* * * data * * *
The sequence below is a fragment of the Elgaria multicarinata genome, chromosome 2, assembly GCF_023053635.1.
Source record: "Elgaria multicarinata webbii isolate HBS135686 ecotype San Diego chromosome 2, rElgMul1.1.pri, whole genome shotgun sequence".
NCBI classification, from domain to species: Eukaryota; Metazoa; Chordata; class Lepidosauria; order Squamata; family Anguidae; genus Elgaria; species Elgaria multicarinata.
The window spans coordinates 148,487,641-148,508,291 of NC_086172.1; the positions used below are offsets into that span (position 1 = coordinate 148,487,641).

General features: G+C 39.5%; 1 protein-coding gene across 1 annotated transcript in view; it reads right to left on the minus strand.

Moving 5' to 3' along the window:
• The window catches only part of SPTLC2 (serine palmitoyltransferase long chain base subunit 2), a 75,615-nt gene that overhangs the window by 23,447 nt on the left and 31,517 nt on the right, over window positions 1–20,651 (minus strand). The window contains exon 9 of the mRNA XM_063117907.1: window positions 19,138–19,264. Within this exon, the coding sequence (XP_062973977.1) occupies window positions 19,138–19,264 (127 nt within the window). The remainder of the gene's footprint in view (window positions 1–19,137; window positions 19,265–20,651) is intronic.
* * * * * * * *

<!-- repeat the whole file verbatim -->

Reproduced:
The sequence below is a fragment of the Elgaria multicarinata genome, chromosome 2, assembly GCF_023053635.1.
Source record: "Elgaria multicarinata webbii isolate HBS135686 ecotype San Diego chromosome 2, rElgMul1.1.pri, whole genome shotgun sequence".
NCBI classification, from domain to species: Eukaryota; Metazoa; Chordata; class Lepidosauria; order Squamata; family Anguidae; genus Elgaria; species Elgaria multicarinata.
The window spans coordinates 148,487,641-148,508,291 of NC_086172.1; the positions used below are offsets into that span (position 1 = coordinate 148,487,641).

General features: G+C 39.5%; 1 protein-coding gene across 1 annotated transcript in view; it reads right to left on the minus strand.

Moving 5' to 3' along the window:
• The window catches only part of SPTLC2 (serine palmitoyltransferase long chain base subunit 2), a 75,615-nt gene that overhangs the window by 23,447 nt on the left and 31,517 nt on the right, over window positions 1–20,651 (minus strand). The window contains exon 9 of the mRNA XM_063117907.1: window positions 19,138–19,264. Within this exon, the coding sequence (XP_062973977.1) occupies window positions 19,138–19,264 (127 nt within the window). The remainder of the gene's footprint in view (window positions 1–19,137; window positions 19,265–20,651) is intronic.